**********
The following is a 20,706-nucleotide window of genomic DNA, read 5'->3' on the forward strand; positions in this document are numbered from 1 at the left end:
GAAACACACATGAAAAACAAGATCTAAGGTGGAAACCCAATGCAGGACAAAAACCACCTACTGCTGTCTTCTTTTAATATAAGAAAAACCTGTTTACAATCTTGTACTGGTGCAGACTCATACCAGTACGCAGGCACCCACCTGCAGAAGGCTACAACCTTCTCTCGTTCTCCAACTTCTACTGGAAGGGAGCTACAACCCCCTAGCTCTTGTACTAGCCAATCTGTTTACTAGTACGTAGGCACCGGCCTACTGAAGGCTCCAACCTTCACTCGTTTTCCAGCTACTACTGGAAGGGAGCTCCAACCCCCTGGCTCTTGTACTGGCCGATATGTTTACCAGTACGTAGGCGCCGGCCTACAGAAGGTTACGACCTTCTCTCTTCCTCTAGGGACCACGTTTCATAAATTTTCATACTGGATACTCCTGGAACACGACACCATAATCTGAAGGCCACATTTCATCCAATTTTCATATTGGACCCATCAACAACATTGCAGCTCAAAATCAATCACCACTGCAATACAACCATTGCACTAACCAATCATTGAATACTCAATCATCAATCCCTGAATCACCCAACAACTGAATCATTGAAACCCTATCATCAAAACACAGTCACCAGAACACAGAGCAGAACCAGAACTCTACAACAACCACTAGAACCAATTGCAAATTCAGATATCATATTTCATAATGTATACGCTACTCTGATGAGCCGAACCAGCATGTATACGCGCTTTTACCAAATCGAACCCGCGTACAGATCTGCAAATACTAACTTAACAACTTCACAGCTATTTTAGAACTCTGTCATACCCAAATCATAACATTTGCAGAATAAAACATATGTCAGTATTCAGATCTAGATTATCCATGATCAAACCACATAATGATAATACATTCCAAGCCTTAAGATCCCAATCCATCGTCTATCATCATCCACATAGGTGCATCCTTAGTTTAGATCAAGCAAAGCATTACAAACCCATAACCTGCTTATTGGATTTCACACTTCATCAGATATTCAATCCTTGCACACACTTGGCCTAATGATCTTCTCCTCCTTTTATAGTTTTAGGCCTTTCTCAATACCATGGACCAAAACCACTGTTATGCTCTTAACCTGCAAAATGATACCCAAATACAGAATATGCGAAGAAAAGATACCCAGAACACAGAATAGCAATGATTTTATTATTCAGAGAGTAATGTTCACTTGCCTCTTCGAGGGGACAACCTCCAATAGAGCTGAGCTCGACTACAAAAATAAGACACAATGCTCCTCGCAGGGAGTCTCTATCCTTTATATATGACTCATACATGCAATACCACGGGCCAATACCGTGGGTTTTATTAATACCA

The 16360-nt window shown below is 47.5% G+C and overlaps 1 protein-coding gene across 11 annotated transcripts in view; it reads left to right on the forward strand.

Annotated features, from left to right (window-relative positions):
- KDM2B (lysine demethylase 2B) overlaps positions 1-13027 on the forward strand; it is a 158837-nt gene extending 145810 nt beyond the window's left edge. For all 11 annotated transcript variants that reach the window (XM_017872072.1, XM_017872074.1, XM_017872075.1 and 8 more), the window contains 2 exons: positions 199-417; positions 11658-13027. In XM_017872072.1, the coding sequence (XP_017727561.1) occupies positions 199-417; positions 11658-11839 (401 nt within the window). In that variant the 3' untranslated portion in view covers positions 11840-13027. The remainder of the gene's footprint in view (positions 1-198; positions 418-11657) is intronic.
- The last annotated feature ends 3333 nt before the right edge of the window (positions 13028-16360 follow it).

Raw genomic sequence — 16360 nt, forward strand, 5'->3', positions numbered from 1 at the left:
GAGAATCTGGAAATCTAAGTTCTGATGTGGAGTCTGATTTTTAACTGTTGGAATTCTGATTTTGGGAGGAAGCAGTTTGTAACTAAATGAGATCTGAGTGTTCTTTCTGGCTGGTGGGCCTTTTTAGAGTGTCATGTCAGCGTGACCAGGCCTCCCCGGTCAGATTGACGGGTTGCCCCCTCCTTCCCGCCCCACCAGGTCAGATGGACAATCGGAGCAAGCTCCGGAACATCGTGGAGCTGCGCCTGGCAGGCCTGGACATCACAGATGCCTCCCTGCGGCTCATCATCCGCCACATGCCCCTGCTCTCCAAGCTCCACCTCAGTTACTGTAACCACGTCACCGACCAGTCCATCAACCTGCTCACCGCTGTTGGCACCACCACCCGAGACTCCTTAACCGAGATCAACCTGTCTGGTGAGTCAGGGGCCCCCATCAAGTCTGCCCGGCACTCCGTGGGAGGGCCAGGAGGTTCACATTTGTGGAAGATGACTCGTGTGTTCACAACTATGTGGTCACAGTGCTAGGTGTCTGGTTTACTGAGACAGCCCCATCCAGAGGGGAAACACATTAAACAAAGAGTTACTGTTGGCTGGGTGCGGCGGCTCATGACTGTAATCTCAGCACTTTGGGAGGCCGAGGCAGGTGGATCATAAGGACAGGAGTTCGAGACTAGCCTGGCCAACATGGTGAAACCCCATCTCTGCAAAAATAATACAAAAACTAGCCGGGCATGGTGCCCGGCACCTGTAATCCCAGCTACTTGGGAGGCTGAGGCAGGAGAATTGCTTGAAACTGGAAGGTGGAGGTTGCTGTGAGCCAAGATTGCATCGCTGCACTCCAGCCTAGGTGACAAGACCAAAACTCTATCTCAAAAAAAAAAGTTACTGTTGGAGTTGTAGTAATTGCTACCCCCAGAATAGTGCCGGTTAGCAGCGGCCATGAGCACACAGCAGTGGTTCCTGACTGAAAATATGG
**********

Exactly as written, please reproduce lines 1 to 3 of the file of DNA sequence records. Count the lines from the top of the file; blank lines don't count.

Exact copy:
The following is a 20,706-nucleotide window of genomic DNA, read 5'->3' on the forward strand; positions in this document are numbered from 1 at the left end:
GAAACACACATGAAAAACAAGATCTAAGGTGGAAACCCAATGCAGGACAAAAACCACCTACTGCTGTCTTCTTTTAATATAAGAAAAACCTGTTTACAATCTTGTACTGGTGCAGACTCATACCAGTACGCAGGCACCCACCTGCAGAAGGCTACAACCTTCTCTCGTTCTCCAACTTCTACTGGAAGGGAGCTACAACCCCCTAGCTCTTGTACTAGCCAATCTGTTTACTAGTACGTAGGCACCGGCCTACTGAAGGCTCCAACCTTCACTCGTTTTCCAGCTACTACTGGAAGGGAGCTCCAACCCCCTGGCTCTTGTACTGGCCGATATGTTTACCAGTACGTAGGCGCCGGCCTACAGAAGGTTACGACCTTCTCTCTTCCTCTAGGGACCACGTTTCATAAATTTTCATACTGGATACTCCTGGAACACGACACCATAATCTGAAGGCCACATTTCATCCAATTTTCATATTGGACCCATCAACAACATTGCAGCTCAAAATCAATCACCACTGCAATACAACCATTGCACTAACCAATCATTGAATACTCAATCATCAATCCCTGAATCACCCAACAACTGAATCATTGAAACCCTATCATCAAAACACAGTCACCAGAACACAGAGCAGAACCAGAACTCTACAACAACCACTAGAACCAATTGCAAATTCAGATATCATATTTCATAATGTATACGCTACTCTGATGAGCCGAACCAGCATGTATACGCGCTTTTACCAAATCGAACCCGCGTACAGATCTGCAAATACTAACTTAACAACTTCACAGCTATTTTAGAACTCTGTCATACCCAAATCATAACATTTGCAGAATAAAACATATGTCAGTATTCAGATCTAGATTATCCATGATCAAACCACATAATGATAATACATTCCAAGCCTTAAGATCCCAATCCATCGTCTATCATCATCCACATAGGTGCATCCTTAGTTTAGATCAAGCAAAGCATTACAAACCCATAACCTGCTTATTGGATTTCACACTTCATCAGATATTCAATCCTTGCACACACTTGGCCTAATGATCTTCTCCTCCTTTTATAGTTTTAGGCCTTTCTCAATACCATGGACCAAAACCACTGTTATGCTCTTAACCTGCAAAATGATACCCAAATACAGAATATGCGAAGAAAAGATACCCAGAACACAGAATAGCAATGATTTTATTATTCAGAGAGTAATGTTCACTTGCCTCTTCGAGGGGACAACCTCCAATAGAGCTGAGCTCGACTACAAAAATAAGACACAATGCTCCTCGCAGGGAGTCTCTATCCTTTATATATGACTCATACATGCAATACCACGGGCCAATACCGTGGGTTTTATTAATACCA

The 16360-nt window shown below is 47.5% G+C and overlaps 1 protein-coding gene across 11 annotated transcripts in view; it reads left to right on the forward strand.